Amanda Sandlin is only 27, but she’s lived in a van, on a ship, and on both ends of the world.
And not in a clichéd, “quit your job and pursue your dreams” sort of way. In fact, through hard work and determination, she’s found a way to make adventuring her job. You could almost call adventuring her family’s business.
“I grew up on cruise ships,” she explains, where her mom taught arts and crafts and ballroom dancing. Beginning after first grade, she was homeschooled — or, rather, “shipschooled” half the year, and homeschooled on a farm in Pennsylvania for the remaining time.
“It’s pretty bizarre,” she laughs, looking back on how unusual her upbringing was.
Amanda’s unconventional start in life led her to develop a courageous spirit — one that would take her to places that most only dream of.
“It’s so easy for me to be moving,” she says. Though she returned to the mainland for high school and college, it took only a few months in the traditional work world for Amanda to realize that she belonged back out on an adventure.
This time, she turned to the outdoors, reading about and watching people who went climbing, biking, surfing. “I grew up traveling but I never really did much outdoors stuff,” she says. “I started thinking, ‘I would love that kind of life.’”
Finally, she decided to stop longing for it and start living it. “I packed up my car and my cat, and I drove to San Francisco.”
Throwing caution to the wind, Amanda chased her desires wherever they led her — all the way around the world.
But not before getting a writing job at a company whose employees worked remotely, allowing her to travel and climb wherever she chose. When she tired of weekends in Yosemite and Lake Tahoe, she took off for New Zealand.
After a year, she returned to the States, but her adventures were far from over.
“That’s when I was like, you know, I’m single, I don’t feel like anywhere is home to me, so why don’t I just build out a van and travel until I find the place that feels good?”
In her van, affectionately named Penny, Amanda looped her way all over North America.
“I started in Florida and went up the east coast to Maine. Then I drove out to Colorado, up through Oregon and Washington to British Columbia, and I stayed there for a while,” she remembers. “I drove down to southern California, up through New Mexico, and then made a loop back to Colorado.”
She decided to settle in Denver, where she lives now with her rescue dog, Dewey.
Though she’s no longer traveling full-time, Amanda is by no means back on the beaten path.
While out on the road, her work shifted gradually from writing into design and now, she’s a full-time freelance artist.
“It happened pretty naturally,” she says. As her work assignments became more and more visual, she started teaching herself graphic design and creating projects of her own on the side.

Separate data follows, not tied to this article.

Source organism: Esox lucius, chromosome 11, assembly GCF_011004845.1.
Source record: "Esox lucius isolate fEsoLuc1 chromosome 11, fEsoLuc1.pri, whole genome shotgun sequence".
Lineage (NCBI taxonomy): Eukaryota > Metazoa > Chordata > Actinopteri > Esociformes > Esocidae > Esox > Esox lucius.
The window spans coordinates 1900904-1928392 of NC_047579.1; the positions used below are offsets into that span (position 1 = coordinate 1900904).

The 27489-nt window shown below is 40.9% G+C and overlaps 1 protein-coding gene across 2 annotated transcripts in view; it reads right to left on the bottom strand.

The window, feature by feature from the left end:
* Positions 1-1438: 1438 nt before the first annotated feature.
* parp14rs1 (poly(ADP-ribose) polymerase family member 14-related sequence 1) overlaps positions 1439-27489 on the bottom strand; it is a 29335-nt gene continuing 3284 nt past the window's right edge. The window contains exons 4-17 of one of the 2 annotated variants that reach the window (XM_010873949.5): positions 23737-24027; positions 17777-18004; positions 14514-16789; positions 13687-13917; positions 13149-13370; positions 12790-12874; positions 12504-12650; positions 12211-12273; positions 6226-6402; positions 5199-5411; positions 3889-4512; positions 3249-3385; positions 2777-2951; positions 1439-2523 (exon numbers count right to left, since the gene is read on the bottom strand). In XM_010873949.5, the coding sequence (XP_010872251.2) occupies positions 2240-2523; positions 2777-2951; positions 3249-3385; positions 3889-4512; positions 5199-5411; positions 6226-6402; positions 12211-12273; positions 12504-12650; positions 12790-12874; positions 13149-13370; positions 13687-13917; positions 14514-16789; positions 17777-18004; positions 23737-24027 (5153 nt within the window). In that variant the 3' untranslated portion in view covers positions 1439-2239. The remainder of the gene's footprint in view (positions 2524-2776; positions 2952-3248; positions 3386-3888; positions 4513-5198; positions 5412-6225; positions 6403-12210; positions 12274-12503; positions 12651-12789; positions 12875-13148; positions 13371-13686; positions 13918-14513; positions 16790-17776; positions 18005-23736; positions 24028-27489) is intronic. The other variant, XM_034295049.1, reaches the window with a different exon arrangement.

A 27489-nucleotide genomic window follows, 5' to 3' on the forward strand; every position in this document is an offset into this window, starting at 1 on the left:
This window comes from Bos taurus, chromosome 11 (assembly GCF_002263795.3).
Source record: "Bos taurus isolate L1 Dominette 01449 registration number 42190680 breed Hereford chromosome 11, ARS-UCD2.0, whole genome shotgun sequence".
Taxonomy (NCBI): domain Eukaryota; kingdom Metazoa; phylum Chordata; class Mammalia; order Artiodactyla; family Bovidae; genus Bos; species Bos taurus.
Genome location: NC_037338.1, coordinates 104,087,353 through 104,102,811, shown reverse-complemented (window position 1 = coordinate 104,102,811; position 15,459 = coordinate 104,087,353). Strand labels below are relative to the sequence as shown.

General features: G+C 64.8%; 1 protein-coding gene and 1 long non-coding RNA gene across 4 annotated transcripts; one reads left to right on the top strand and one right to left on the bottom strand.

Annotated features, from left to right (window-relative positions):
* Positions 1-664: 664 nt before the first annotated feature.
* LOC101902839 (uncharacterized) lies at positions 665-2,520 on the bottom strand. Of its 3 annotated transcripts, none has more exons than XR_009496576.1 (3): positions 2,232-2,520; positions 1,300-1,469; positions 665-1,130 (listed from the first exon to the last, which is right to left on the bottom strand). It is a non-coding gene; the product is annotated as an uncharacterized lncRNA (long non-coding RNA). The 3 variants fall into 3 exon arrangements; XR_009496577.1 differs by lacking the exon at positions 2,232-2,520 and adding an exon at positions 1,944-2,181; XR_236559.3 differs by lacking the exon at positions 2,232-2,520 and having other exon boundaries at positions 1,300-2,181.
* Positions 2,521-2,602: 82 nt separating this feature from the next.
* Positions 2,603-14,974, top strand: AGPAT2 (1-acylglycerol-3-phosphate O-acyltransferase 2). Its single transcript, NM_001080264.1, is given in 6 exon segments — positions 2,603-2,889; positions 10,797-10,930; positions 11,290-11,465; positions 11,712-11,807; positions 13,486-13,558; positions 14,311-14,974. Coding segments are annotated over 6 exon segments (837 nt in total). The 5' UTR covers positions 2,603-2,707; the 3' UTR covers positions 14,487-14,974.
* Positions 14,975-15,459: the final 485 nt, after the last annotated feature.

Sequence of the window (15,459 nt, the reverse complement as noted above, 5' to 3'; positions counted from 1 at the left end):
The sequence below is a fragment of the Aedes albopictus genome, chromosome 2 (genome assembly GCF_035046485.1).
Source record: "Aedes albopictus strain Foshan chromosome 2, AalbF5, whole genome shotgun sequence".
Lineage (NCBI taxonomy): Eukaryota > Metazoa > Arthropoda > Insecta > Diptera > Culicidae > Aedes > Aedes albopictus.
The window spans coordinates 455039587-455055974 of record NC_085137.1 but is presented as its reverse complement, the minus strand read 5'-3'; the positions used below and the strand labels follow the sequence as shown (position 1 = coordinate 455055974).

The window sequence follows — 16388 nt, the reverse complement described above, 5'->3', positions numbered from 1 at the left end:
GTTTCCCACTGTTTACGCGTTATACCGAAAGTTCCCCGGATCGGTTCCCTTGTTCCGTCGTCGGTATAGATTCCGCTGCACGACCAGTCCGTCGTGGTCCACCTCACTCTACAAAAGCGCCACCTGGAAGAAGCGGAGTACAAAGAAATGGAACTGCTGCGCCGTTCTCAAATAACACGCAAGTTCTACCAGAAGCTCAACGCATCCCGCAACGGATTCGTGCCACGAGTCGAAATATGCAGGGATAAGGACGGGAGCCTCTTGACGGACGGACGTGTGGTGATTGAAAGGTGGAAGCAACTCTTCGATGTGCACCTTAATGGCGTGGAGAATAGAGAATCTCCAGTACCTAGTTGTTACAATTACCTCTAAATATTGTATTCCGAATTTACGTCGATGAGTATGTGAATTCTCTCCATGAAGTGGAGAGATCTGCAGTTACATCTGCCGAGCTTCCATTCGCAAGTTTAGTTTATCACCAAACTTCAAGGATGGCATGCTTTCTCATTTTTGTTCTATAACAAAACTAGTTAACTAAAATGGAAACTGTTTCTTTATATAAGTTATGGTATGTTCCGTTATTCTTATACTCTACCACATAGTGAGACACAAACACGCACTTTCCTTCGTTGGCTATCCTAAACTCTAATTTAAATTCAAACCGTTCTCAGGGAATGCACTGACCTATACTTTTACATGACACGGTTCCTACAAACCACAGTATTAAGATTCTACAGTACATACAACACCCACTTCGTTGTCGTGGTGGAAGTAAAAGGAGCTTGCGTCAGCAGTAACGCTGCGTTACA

She began posting her projects online, and people started seeking her out for commissioned work. “That’s how I got my freelance clients,” she says. “They came to me.”
Soon after, she left her remote job to live off her art alone.
In her art, Amanda strives to capture the spirit of adventurousness — her own, and that of women like her.
“I’m really inspired by the women who are willing to venture into the wilderness, whether that’s mountains and forests or weeding through the difficult stuff you’re doing on the inside,” she says. That exploration inspires the portraits she draws of wild women.
“I draw a lot of women with their hair blowing in the wind. I think I like that motion of the hair,” she says.
“You know when you’re walking outside, on a ferry or something, and your hair keeps blowing and you keep trying to put it back, bobby pin it, put it in a ponytail, but it keeps blowing in your face, and finally there’s that moment where you just let it go?” she asks.
“It’s like a complete release, and that, to me, is the type of feeling that I aim to capture in my artwork.”
Perhaps most interesting about Amanda is the fact that she doesn’t think of herself as brave.
In fact, she thinks that anyone, really, could do what she does. Adventuring, she says, is not necessarily packing up a van named Penny and heading out on the road. “The wilderness is the internal and the external and being OK with not being OK.”
The satisfaction that she has gotten from being free to be outdoors, on adventures, to climb across the country and capturing art in nature, is well worth the struggle required to make her lifestyle work. And, she says, she hopes that others are inspired to find ways to pursue their own adventures, too.
“It’s scary to make a change, or to chase after what you want,” she says. “But it’s never, it’s rarely easy. It’s never going to feel only good. But it’s a challenge, and that’s what makes you grow.”
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